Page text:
Introducing, Dr. Martens x The National Gallery - a physical modernisation of impressionist artwork from Claude Monet, Vincent van Gogh and Georges Seurat across two essential Dr. Martens silhouettes.
Defy convention and walk in the footsteps of those before you, continuing the physical legacy of figureheads that set an all new artistic standard to be adored centuries beyond their earthy presence.
Which canvas caters to your taste - the 1460 boot or two iterations reimagining their 1461 shoe?
Well, here’s an entrée before ordering the main course…
Draping Dr. Martens’ OG 8-eyed boot in Van Gogh’s recognisable Sunflowers, an array of five paintings depicting a blossomed flowerhead produced in Southern France between 1888 and 1889. By using just three yellow shades, our impressionist demonstrated the depth and variety accessible to those so progressively skilled with a brush.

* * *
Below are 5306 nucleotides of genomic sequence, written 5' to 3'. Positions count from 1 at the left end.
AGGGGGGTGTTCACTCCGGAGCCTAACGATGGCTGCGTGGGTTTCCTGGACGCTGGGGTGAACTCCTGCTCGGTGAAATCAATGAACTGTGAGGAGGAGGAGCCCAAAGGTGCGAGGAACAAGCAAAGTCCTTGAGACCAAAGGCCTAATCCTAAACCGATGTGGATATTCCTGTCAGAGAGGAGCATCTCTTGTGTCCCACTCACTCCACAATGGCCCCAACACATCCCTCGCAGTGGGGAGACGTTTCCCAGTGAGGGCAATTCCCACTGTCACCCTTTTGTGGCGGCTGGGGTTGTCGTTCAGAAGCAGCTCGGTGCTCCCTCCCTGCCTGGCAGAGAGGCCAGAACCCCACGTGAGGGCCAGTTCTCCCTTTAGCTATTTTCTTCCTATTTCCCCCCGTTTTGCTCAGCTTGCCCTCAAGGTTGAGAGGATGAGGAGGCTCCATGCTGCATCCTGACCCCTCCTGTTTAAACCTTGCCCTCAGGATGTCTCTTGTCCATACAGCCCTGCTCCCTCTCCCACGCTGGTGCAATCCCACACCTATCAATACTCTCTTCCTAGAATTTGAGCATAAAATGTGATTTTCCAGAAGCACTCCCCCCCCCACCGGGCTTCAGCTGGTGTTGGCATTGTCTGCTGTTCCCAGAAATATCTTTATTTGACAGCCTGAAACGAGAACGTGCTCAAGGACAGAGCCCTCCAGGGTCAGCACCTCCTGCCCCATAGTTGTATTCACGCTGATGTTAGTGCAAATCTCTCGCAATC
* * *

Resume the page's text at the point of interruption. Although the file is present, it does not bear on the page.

Dr. Martens and their 1461 style balance the scales in a comparable manner to Claude Monet and his 250-canvas-deep Water-Lily series. After purchasing a plot of land directly adjacent to his Giverny home in 1893, Monet got to work on creating a water-garden - succeeding an intricately orchestrated flower-garden interpreted through canvas regularly. Perspective may change, though core DNA remains unaltered, just as Dr. Martens revitalise their championed styles.
Capturing a moment amid peak summer that we all experience, Georges Seurat painted Bathers at Asniéres during his time in Northern-Central France - exemplifying an emerging neo-impressionism style across his vast three metre canvas. Increasing temperatures, a cool breeze and natural beauty; your 1461 summer trifecta, secured.
Join TOWER as we welcome a collaboration that ticks all the right boxes, pulling together iconic footwear heritage, artistic royalty and elevated wearability for a three-part capsule.
Available now at TOWER.